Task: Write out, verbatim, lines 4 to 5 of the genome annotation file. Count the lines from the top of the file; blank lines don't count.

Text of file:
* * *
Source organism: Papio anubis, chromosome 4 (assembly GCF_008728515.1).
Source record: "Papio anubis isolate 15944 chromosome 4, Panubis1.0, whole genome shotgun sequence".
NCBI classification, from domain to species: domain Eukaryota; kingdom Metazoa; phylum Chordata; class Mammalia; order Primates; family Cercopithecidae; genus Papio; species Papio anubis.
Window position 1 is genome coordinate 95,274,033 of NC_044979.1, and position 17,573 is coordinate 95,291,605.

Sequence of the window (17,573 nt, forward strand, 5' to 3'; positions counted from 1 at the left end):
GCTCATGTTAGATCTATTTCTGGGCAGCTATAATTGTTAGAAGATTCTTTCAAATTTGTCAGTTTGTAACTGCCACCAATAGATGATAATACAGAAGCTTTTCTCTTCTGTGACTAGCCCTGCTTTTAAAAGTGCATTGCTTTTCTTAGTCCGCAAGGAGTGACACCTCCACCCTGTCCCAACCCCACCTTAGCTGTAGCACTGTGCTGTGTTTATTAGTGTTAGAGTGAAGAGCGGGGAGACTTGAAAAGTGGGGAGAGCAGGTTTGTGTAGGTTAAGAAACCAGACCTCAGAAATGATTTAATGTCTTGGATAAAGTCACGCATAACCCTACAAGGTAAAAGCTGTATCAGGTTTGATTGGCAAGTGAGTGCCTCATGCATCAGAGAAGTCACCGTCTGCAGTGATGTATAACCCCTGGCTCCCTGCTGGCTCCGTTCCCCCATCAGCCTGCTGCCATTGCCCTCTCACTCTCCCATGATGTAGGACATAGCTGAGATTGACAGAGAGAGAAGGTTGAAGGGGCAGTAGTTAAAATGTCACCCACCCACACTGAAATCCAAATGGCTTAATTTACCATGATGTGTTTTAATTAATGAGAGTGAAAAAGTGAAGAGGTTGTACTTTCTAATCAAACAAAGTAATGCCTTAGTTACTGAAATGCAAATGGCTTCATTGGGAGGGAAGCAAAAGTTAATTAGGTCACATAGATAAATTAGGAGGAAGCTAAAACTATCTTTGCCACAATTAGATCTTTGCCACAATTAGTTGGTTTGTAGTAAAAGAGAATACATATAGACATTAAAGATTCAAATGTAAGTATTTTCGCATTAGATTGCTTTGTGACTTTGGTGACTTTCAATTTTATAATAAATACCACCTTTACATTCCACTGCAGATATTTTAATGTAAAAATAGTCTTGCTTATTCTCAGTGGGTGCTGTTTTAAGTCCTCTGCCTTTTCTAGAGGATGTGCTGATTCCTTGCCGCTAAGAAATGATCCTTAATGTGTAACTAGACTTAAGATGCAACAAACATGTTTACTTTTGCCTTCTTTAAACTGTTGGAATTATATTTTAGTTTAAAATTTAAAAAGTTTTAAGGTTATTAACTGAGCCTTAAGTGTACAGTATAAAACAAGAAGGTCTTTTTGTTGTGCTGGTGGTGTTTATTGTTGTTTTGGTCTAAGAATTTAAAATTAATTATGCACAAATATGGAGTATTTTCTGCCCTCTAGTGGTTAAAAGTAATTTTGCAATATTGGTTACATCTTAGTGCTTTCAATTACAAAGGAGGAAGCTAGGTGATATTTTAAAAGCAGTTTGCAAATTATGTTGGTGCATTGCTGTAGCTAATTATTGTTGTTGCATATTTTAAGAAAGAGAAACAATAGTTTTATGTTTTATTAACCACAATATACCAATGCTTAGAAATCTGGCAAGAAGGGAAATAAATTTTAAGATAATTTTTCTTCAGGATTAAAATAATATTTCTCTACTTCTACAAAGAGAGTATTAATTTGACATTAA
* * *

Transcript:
Window position 1 is genome coordinate 95,274,033 of NC_044979.1, and position 17,573 is coordinate 95,291,605.

Sequence of the window (17,573 nt, forward strand, 5' to 3'; positions counted from 1 at the left end):